The Courier News from Blytheville, Arkansas on July 31, 1954 · Page 4
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The Courier News from Blytheville, Arkansas · Page 4

Blytheville, Arkansas
Issue Date:
Saturday, July 31, 1954
Page 4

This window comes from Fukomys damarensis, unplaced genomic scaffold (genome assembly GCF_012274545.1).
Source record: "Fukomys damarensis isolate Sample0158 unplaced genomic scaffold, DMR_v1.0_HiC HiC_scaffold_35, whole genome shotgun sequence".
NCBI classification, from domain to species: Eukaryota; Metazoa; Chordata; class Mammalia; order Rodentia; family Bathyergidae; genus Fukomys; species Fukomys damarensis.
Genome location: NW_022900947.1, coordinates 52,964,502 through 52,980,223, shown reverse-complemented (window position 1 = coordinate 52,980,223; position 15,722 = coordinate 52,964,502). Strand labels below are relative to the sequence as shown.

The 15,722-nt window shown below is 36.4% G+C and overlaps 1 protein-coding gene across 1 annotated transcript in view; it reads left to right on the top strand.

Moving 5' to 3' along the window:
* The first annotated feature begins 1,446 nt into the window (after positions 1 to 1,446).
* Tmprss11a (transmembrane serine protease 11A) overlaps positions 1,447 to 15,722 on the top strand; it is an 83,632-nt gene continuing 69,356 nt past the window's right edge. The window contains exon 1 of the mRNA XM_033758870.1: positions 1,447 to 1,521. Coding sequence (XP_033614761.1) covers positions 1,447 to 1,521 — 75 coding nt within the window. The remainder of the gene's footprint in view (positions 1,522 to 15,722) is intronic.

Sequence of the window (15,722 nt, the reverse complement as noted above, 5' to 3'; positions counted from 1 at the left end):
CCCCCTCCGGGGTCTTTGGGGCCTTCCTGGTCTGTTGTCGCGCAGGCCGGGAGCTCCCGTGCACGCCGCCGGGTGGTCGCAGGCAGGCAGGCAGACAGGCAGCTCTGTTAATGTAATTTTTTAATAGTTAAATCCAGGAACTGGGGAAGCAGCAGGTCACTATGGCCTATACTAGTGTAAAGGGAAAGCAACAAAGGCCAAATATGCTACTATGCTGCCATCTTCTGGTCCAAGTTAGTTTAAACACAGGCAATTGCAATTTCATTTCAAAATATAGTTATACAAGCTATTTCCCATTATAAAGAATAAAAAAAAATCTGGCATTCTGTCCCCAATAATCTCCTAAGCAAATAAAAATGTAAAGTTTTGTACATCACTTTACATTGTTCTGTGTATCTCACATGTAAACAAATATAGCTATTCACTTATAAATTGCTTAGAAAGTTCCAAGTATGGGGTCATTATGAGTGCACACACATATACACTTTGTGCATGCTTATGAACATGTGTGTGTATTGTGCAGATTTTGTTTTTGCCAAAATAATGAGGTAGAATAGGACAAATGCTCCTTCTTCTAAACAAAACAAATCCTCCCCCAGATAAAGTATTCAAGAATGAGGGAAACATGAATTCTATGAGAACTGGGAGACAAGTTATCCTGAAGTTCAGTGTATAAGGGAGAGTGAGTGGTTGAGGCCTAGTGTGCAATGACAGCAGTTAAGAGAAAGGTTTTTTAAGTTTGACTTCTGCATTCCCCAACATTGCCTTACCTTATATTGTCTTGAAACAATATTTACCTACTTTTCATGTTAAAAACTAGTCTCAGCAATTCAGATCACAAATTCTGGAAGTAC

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PAGE FOUK ___-_—^—.~— •*— —• THE BLYTHEVILLJG COURIER NEWS THE COURIER NEWS CO. H. W. HAINES, Publisher HARRY A HAINES, Assistant Publisher A. A. FREDRICKSON, Editor PAUL D. HUMAN Advertising Manager Sole National Advertising Representatives: Wallace Witmer Co, New York, Chicago, Detroit Atlanta, Memphis. Entered jas second class matter at the post- office at "Blytheville, Arkansas, under act ol Con- grew, October 9, 1917 Member of The Associated Press SUBSCRIPTION RATES: By carrier in the city of Blytheville or *ny suburban town where carrier service la maintained. 25c per week. By mail, within a radius of 50 miles, $5.00 per year $2.50 for six months, $1.25 for three months; by mail ontside 50 mile lone, $1230 per year payable in advance. _ BLYTHEVILLE (ARK.) COURIER NEWS SATURDAY, JULY 81, 1954 Meditations I shall not die, but live, and declare the work« of the Lord. — Psalms 118:17. * # * Whence this pleasing hope, this fond desire, This longing for immor tality? "tte the divinity that stirs within us; 'Tis heaven itself that points out an hereafter, And intimates eternity to men. — Addison, Barbs It's nice to be polite, but giving your seat to a girl in a canoe & liable to overdo it. * * * Police took an Indian man to a hospital for observation after he poured cream on his head In a restaurant. We wonder if he scratched hi* coftfee? * * * Our present national pesttime — swatting mosquitoes and flies. * * * According- to a naturalist, some fish can gwim faster than an express train travels. Th« ones we've been trying- to catch, no doubt. * * * It's a vacation trip that makes loti of young people faS — in love. Plan to Widen Highway 61 Bridges Is Good News The Arkansas Highway Department's plan to widen bridges on High* way 61 in Mississippi County is welcome news to highway users of this area. For years, the narrow bridges now dotting the highway have plagued drivers, bottlenecked traffic and killed and injured no small number of people. The Highway Department has said a week ago that contracts for this work are scheduled to be let within 60 days. For the safety standpoint alone, these wide bridges will be worth every cent of the S20CXOOO that is expected to be spent on the project. Unsung Heroes The other day a touching little drama was enacted in the Ohio countryside. ^Two aging electrical linemen— the men who fix your power lines when they go down— were high on the poles .repairing the ravages of a storm. Suddenly, tragedy struck. One of the men was hit by a loose, swinging line charge with nearly 7000 volts of electricity. He was electrocuted The other, seeing the accident, climbed desperately upward to where his friend's body was dangling. He tried unsuccessfully to administer artificial respiration. The men had been inseparable companions at work for 30 years. It was the first time their luck didn't hold. They had labored together through long years, battling storms and their aftermath, risking their lives at great heights. Why? So you, with hardly a thought, could flick a switch in your home and have light, or television, or ice cubes, or any of the countless other things power brings. While they worked, these men may or may not have thought of themselves as heroes of a sort. Nevertheless, they were. And the largely unconscious heroism their efforts symbolized is something you can find again and again in the complex pattern of our modern industrial living. The men who run the trains and buses and streetcars seven days a week in any weather; the people who bring all kinds of service to your door; the men who get out and repave § busy street from midnight till dawn so your passage won't be interrupted; the men who do the dirty, dangerous jobs in steel i)iji]s *nd othtr b*«ic factoriet, these heroes all. Many may not like what they are doing, may gripe about it. and wish they were somewhere else. But the important thing is: they stay on the job, see it throug 1 no matter how distasteful. Without them, without their faith- ' ful performance day in and day out, this life we lead would be reduced to a chaotice shambles in a matter of hours. Let us offer tribute to the elderly gentleman who met sudden death atop a high pole in Ohio, and in doing give recognition at the same time to the unconscious heroism which shows itself in big and little ways all over this land every day that passes. VIEWS OF OTHERS Byrd And Budget Sen. Harry Byrd of Virginia keeps hammering at his favorite theme, balancing the federal budget In a time of continuing high expenditures, this question of paying government bills is worth urgent considerations. Byrd has proposed a constitutional amendment to outlaw deficit spending. His amnedment would force each Congress to remain in session until appropriations were balanced against revenues. The nation's bills would be paid, even if appropriations had to be cut or taxes had to be raised. The nation has operated in the black during only four years out of the last 25. The national debt has steadily mounted, until now it presses the legal limit. Byrd's proposal is drastic and probably not the answer. But it is a reminder that, sooner or later, this nation will have to face the problem of bal- incinng the budget and holding the debt within bounds. Some sort of long-range deficit spending has been that, in times of unusual expenditures the nation could go into debt for a few years and pay the money back later. But today, it is no longer logical to say—as we said during the Depression and World War n that big spending is temporary. Despite Republican campaign promises, government continues to be a high-priced operation. The Cold War cannot be won in ft year or two— perhaps not in several decades. Appropriations for defense and foreign aid probably will remain at their present high level for years. Senator Byrd's warning should be heeded. In view of inevitable big spending, it is encouraging to hear him talk of balancing the books and pay - as- you- go." It is time to think of where the money is coming from as well as where it is going.—Atlanta Journal. Ladies 7 Day Esther van Wagoner Tufty, who look* and sounds like a high society columnist, tells President Eisenhower he's having too many stag dinners and ought to invite in the girls. "Some mighty important women are making no secret that they, too, would like to dine and really talk with Mr. Eisenhower," says Miz Tulty. That would be a doe dinner, we guess, and it's appealing. Esther van Wagoner Tufty has a guest list, naturally. It runs from Clare Boothe Luce (Administration) to Babe Zaharias (golfer). If the last item has been called to Ike's attention we imagine that he has already rung for the cook. The Babe can break 80 right along, can't she? Anyway, she had a 72-hole score of 291 at pea- body, and that is what this Administration needs. We'd hope, however, that the ladies would have a more successful time with Mr. Eisenhower than a luncheon convey once had with Mr. Coolidge. "Mr. President," said one of the sweet things, "another woman bet me S50 I couldn't get you to say as many as four words to me." • "You," responded Silent Cal, "have lost."— Asheville Citizen. Sounds Better We have evidence there is a brand new philosophy being promoted in Washington. It comes from Secretary of the Treasury Humphrey. He says: "The people can spend their own money for their own account and in their own way for what they want much better than the government can spend it for them." For more than 20 years the people have been given to understand that only Washington had all the answers.—Great Falls (Mont.) Leader. I don't think there is going to be any United States withdrawal fro mthe United Nations or any occasion for it. Secretary of State Dulles. * * * I Do not think we ought to trade with communist countries until there is some indication on their part that they are not our deadly enemies.—Adm, Arthrr RadfOrd. * * * Nothing will help communism more than the break-up-of allied coalition and the driving of the United States into isolation.—Adlai Stevenson * * * The United States will not become a party to any agreement (in Indochina) which smacks of appeasement. Nor will we acknowlegde the legitimacy of Communist control of any segment of southeast asia any more than we have recognized Communist control of North Korea.—Asst. Secy, of State Truston Morton. * # * Now we (America) speak loudly and carry a feather duster.—Sen. Mike Mansfield (D., Mont.). We Were Just Asking, That's All! FTHl$ CONDITION WMATCDUiPBfe ECiSP "EVENT Peter Ed son's Washington Column — FHA Boss Seeking New Rules To Erase Home Repair Abuse So far, nobody in or out of government has gone to jail. Getting an indictment and pushing a fraud case through the courts is a lengthy business. No refunds have been 'secured for tenants who were overcharged on their rentals nor home owners who were overcharged for repair work financed under government insured loans. The .special investigation of FHA by William F. McKenna, deputy Housing and Home Finance Agency administrator, is about half completed. The plan is to wind it up by Sept. 15 or before, so that the government housing outfits can get on with their business under the new housing legislation to which Congress has all but given finishing touches. The Senate Banking and Currency subcommittee investigation under Chairman Homer E. Capehart of Indiana has concentrated on some of the worst cases of windfall profits reaped by the builders oi" multiple-unit housing developments. This was done under the now dead section 608 of the housing law. It permitted builders to borrow under government insured loans far more than the building costs of their projects. The excess they divided as dividends. Of the 7000 loans insured under this program, 214 have been reviewed by the McKenna investigation. This three per cent of the total includes the obviously worst offenders. The wind fall profit on these cas- es amounts to over $40 million. This is the juicy bulk of the scandals. There will be other cases, but not so big. The government was not defrauded out of this money. It was the tenants who had to pay $40 million more in rentals who got bilked. On the so-called Title One home modernization and repair loans guaranteed by the government, 204 complaints have been received so far. This is infinitesimal in comparison with the three million loans, valued at $1.5 billion, now outstanding. Of the 204 complaints, 87 have been referred to the FBI for further checking-. Eighty-one have been handled by FHA administrative action, such as blacklisting the lenders. And 36 cases have been closed because no action was warranted. There have been 56 indictments returned, involving 113 persons, some convictions as these cases go through the courts. This is only the beginning. There may be hundreds more. But nearly all are small cases, involving under $1000 apiece. The great fear that exposure of these scandals by the Eisenhower administration would give the entire housing business a black eye has failed to materialize. Furthermore, the investigation thus far- has not apparently shot to pieces the morale of government housing agency employes. The hope i$ now that with the mess partially ;leaned up, atten- tion can be concentrated on better administration. The immediate problem here for Housing and Home Finance Administrator Albert M. Cole is to put into effect regulations which will prevent repetition of the abuses under the Title One home repair program. Government guarantees on loans for barbecue pits, tennis courts, swimming pools and such frills have already been banned. It is recognized that regulations could be issued, so strict that they would dry up the home modernization business. That isn't desired. But license to defraud home owners under the guise of giving liberal profits to money lenders and contractors is to be stopped. The main intent here is first to make the contractor build to specifications. The responsibility for securing compliance on this will be left to the lending institutions and to private business in general. Detailed government inspection will be kept out of it. The government's main responsibility will be limited to curbing the banks and home loan institutions which day after day make loose loans that in the end add up to defrauding the home owner. Government housing agencies recognize that they have a responsibility to the home owner. But the present Administration does not wantto get into this so deeply that it has an army of inspectors okaying every contract the borrower makes, to be sure be gets his money's worth. the Doctor Says— Written for NEA Service By EDWIN P. JORDAN, M.D. Swim:.ling for pleasure (or to get cooled off) is indulged in by millions. It is a good and healthful sport. If there is no physical reason to avoid it, 7uch as a bad heart, if the water is not too cold, and if a few sensible precautions are taken, it is about as good a summer sport as we have. It is never wise to swim alone. Even a strong and experienced swimmer can develop muscular cramps, become tangled in sunken obstacles or otherwise get into trouble. Some drownings come from this kind of carelessness because no one is around to help or call for aid. Drownings also come from swimming in unsupervised areas whether they are ponds, rivers, lakes or the ocean. In many of these the water is deeper or colder than expected and they often have submerged rocks, step-offs, or other hazards. Tides may be stronger than swimmers. Diving in such places is particularly dangerous. Far too many reckless youngsters have broken their necks by diving, perhaps on a bet, into some place which they thought was deep but turned out to be shallow. Allergy to cold is probably responsible for some drownings too. It is somewhat alarming how many people, particularly youngsters, seem to ignore the old rule concerning the danger of swimming after eating. When a person eats, considerable amounts of body blood gamers around the stomach to aid in digestion and is therefore not available to the muscles used in swimming or to keep the body warm. Of course, a lot of people get away with this hazardous practice but cramps are much more likely */ur •ttlnc, And U they occur in deep water drowning is by no means unlikely. It should be a hard and fast rule not to go swimming for at least an hour after eating and longer if the meal has been a heavy one. ed to win a trick with the ace of diamonds, and he thought his trump holding would be good for two other tricks, but he was doomed to disappointment. West opened the ace of diamonds and South ruffed. After some thought. South tested the situation by leading the ace of hearts. When East discarded a diamond, the situation was quite clear. South led a spade to dummy's One experienced swimmer who has done guard duty told me that an important cause of drowning is alarm or excitement on the part of the swimmer who gets into a little trouble. The fear exhausts the swimmer and he is less likely to use his head in getting out of the difficulty. This is a good point. It never helps to get panicky when in trouble. It is a rare summer Sunday or holiday which passes without one or more unfortunate deaths from drowning. And the worst of- it is that these deaths are so unnecessary; just a little more care and they could have been prevented. • JACOBY ON BRIDGE By OSWALD JACOBY Written for NEA Service Here's Spot Not To Double Your Foe When reasonably sensible opponents get to a slam contract, it doesn't pay to double them. You won't beat sensible opponents much, so your double cannot gain more than 50 or 100 points for you. If the double happens to turn sour, it will cost you far more than 30 or 100 points. , When today's hand was played, I West thought that he could afford ' to ignore this general rule about Avoidinf alam 4oublM. M* tipect- NORTH (D) 31 *AKJ 4Q763 4K1064 WEST EAST - * 1074 ^96532 ! ! VQ1096 VNone + A854 *KJ1092 + J5 *Q72 SOUTH AQ3 V AKJ8742 4 None 4A983 East-West vuL North East South West 1 jfr Pass 2 V Pass 2N. T. Pass 3V Pass 3N. T. Pass 4* Pass 4 V Pass 6 V Double Pass Pass Pass Opening lead—4 A jack and ruffed a second diamond, entered dummy with the K of spades to ruff a third nd, then cashed the ace a: -*g of clubs, followed by the ace of spades. Holding his breath, South next ruffed dummy's last diamond. When his ruir succeeded, West was reduced to his three trumps. South could lead his losing club, 1 and West had to ruff the trick. Now West had to lead away from his queen of hearts, thu* giving the last two tricks and the doubled slam contract to declarer. South would have made the contract, to be sure, regardless of whether or not West doubled. Hence the double cost West only 230 points. If he had beaten the slam his double would have gain- td only ftO poiiu-a. Henc« Wejt wa,s Erskine Johnson IN HOLLYWOOD HOLLYWOOD—(NEA)— Behind the Screens: The Joan Crawford- Marilyn Monroe feud, touched off when Joan criticized Miss Crazy Hips' famous wiggle, has popped up again—and this time Marilyn strikes back. In Marilyn's spicy life story series running in London's Empire News, written by Ben Hecht, she hints that La Crawford's rage may have been inspired by her reluctance to let Joan guide her into the ranks of well-dressed dolls. Joan, relates Marilyn, criticized her for wearing a knitted dress at a dinner party at the home of Joe Schenck and said: "Will you let me help you with your clothes?" Marilyn agreed to make out a wardrobe list to be approved by Joan but the parted-lips film queen didn't follow through. 'Tor some reason," ihe explains, '1 couldn't tell Miss Crawford that she had seen my wardrobe in full." . Next thing she knew Joan was blasting her tight dress and torso movements in print. "Maybe," mused Marilyn, "she was just annoyed because I had never brought her a wardrobe list for her to approve." The Reno Chamber of Commerce finally shipped Alan Ladd the Silver Spurs Trophy (best western actor) he won for "Shane." Formal presentation was cancelled in a row with his press agents. A note reiterated the chamber's "sincere regrets at the series of misunderstandings" that nrade headlines at the tune. JOSANN MARIANI is the dark- eyed enchantress in Marlon Brando's life. A daily visitor to the "Desiree" set. ... Judy Canova, unhappy over the famine in radio and TV, has left her agent. . .. The Jean Parker-Robert Lowery marriage continues to wobble, with sporadic separations and rec- onciliations. Charles Boyer has found the play that will mark his return to Broadway. It's "The Sleeping Prince," currently a London hit with Sir Laurence Olivier and Vivien Leigh. Skip the printed report that Liber ace will wed a lass who's heiress to the Dole pineapple millions. Says he doesn't even know any such femme. John Huston, who Just doesn't believe that Ingrid Bergmann won't emote except for Roberto Rossellini, is baiting her with "Al- ouette," a French play he just purchased. It's about Joan of Arc and when hat Ingrid ever been able to resist playing the Maid of Orleans? There's a Broadway play, "Cinderella," in Lois Butler'* future if she decides on leaving movietown for the engagement. ART TODD overheard a babe tell her night-club playmate: "I think I'll have another drink. It makes YOU so witty." Remove Henry Fonda's name from the "They Hate Hollywood" list. He says it's not so. When Fonda set Broadway critics on their ears in "Mr. Roberts," the word got around that h« was through with movie acting. Back in Hollywood now to do the introductions and commercials for "The Star and the Story" telefilms giving- odds of better than 4 to that he couldn't actually beat. This sort of thing makes a player look very foolish and thus tends to hurt partnership morale. and the movie version of "Mr. Roberts," he told me: "I had no intention of quitting Hollywood when I left. Three great plays (Mr. Roberts, Point of No Return, and The Caine Mutiny Court Martial) just kept me away. I never intended to pull up stakes." Vanessa Brown, who will be leaving London soon to star in "Moll Flanders," knows a film executive's wife who constantly over- praises her hubby. A few months ago, the doting wife listened to one of her husband's remarks and turned to her guests to comment: "Isn't he trenchant?" Since then, the wife scarcely lets one of his gems of wisdom pass without murmuring to friends that her husb«nd makes trenchant statements. "Other day she telephoned Vanessa about something and mentioned that her husband was at the dentist's, "Trenchant mouth, I presume," Vanessa purred. 15 Years Ago In B/yt/ievif/e— B. G. West went to Little Rock today for a meeting of the Ark- Cotton Council. Mr. and Mrs. Farnsworth Black. and daughter, Betty, will return today from Hardy where they have been vacationing for six weeks. Mrs. T. H. Haynes is expected to return today from Cairo, HI., and St. Louis where she has been visiting relatives lor a week. LITTLE UZ— A person might fust as weft i learn from the mistakes of others j —h« won't live long enough to j moke them ail himself. ' WITH ALL SORTS of worthwhile organizations holding them this summer, will someone please clarify the differences between a seminar, clinic, a conference and a workshop?—Jacksonville Times- Union. CLARE BOOTHE LtJCE, U. 8. ambassador to Italy; told Presi- ednt Eisenhower she is "optimistic" about Trieste — only the Redi were rioting. — Memphis Press- Scimitar. THE MAIN THING I've grown since taking up gardening is a respect for the people who make a living at it. — Ellanville (Ga.) Sun. THE MAGAZINES are full of tips for home purchasers, and two good ones to remember are that the ranch house should, if possible, be smaller than the t, and the yard somewhat larger than the power mower. — Asheville (N.C.) Citizen. "IT SAYS HERE the man was shot by his .vife at close range." "Th'-i there must have been powder marks on him." "There were. That's why she shot him." — Lamar (Mo.) Democrat. Little Liechtenstein Answer to Previous Puzzle ^•^•V"^ A U l_ ACROSS 1 Capital of Liechtenstein « It is a 3 Medicinal portion 4 Employs 5 Piquant 6 Capsizes 11 Got up 12 Feminin* appellation 13 Expunges 14 Shore head 8 Murmuring sounds 9 "Lily maid of Astolat" 30 Bustle l ! ;?? 0reJ j, , 10Hindu'queens32Father and 16 Most dreadful 13 Ice ] an( jic mother 17 Weirder m ^ h 18 Deacon (ab.) 15Tediout 19 Obese (Scot) 20 Measure of area 23 Anger 25Winglike part 41 Masculine appellation 42 Bamboolike grass 44 Pertaining to a branch II V 21 To cut 22 Italian community •*f . ."^0 WinKUJvC i>ai>- a 26 Compass point^ Abstract being 40 Earliest 27 Unit of ' reluctance 29 Musical note 31 Half-em 32 Cushion 33 Wile 36 Rail bird 39 Sheaf 43 Fruit 45 Golf term 46 There — 62 schools in this little country 47 Lodger 49 Type of fu* 52 Flower's spore-bearer 53 Required 54 Puff tip (9 Weight deductions 56 Removed 57 Exhausted DOWN 1 Modifies 2 Biblical { noun tain mother 33 Genus of honey bees 34 Leased 35 Mexican dish 48 Head (Fr.) 37 Unclosed 50 Harvest 38 Egyptian sun 51 Its area is a god 65 square miles •n .91 Ift 27 "fl 5T